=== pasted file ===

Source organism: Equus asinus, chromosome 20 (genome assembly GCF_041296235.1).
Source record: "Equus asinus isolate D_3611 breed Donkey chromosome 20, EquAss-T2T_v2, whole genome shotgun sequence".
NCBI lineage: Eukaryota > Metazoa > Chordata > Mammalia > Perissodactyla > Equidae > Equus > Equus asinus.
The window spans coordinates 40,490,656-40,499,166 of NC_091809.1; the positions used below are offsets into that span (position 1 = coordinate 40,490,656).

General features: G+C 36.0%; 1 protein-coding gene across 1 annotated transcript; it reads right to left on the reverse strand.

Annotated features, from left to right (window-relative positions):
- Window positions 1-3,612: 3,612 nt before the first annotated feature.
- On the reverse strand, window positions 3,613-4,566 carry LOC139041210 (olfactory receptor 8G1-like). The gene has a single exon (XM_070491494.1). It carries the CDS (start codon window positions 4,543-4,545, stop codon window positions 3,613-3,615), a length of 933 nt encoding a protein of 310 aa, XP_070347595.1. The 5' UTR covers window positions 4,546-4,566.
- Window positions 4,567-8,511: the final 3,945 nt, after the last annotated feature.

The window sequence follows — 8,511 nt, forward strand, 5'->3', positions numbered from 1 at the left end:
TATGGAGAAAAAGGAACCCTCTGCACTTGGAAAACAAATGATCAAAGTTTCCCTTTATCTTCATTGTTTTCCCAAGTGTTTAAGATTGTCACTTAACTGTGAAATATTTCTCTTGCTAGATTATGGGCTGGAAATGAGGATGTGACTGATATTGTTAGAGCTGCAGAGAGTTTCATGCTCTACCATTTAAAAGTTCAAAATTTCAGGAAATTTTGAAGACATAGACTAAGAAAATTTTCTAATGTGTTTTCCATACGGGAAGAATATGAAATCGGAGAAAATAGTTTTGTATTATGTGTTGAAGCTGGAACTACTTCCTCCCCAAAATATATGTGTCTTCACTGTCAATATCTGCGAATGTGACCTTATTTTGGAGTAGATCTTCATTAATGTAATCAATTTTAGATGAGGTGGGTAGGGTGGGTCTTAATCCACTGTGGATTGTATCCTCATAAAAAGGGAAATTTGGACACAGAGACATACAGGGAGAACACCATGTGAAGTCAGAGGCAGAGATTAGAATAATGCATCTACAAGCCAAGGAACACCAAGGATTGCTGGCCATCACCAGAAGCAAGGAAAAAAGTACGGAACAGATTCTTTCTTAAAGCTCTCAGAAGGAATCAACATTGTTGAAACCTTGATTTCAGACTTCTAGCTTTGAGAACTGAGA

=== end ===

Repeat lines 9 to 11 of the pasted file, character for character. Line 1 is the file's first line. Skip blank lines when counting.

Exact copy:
- Window positions 4,567-8,511: the final 3,945 nt, after the last annotated feature.

The window sequence follows — 8,511 nt, forward strand, 5'->3', positions numbered from 1 at the left end:
TATGGAGAAAAAGGAACCCTCTGCACTTGGAAAACAAATGATCAAAGTTTCCCTTTATCTTCATTGTTTTCCCAAGTGTTTAAGATTGTCACTTAACTGTGAAATATTTCTCTTGCTAGATTATGGGCTGGAAATGAGGATGTGACTGATATTGTTAGAGCTGCAGAGAGTTTCATGCTCTACCATTTAAAAGTTCAAAATTTCAGGAAATTTTGAAGACATAGACTAAGAAAATTTTCTAATGTGTTTTCCATACGGGAAGAATATGAAATCGGAGAAAATAGTTTTGTATTATGTGTTGAAGCTGGAACTACTTCCTCCCCAAAATATATGTGTCTTCACTGTCAATATCTGCGAATGTGACCTTATTTTGGAGTAGATCTTCATTAATGTAATCAATTTTAGATGAGGTGGGTAGGGTGGGTCTTAATCCACTGTGGATTGTATCCTCATAAAAAGGGAAATTTGGACACAGAGACATACAGGGAGAACACCATGTGAAGTCAGAGGCAGAGATTAGAATAATGCATCTACAAGCCAAGGAACACCAAGGATTGCTGGCCATCACCAGAAGCAAGGAAAAAAGTACGGAACAGATTCTTTCTTAAAGCTCTCAGAAGGAATCAACATTGTTGAAACCTTGATTTCAGACTTCTAGCTTTGAGAACTGAGA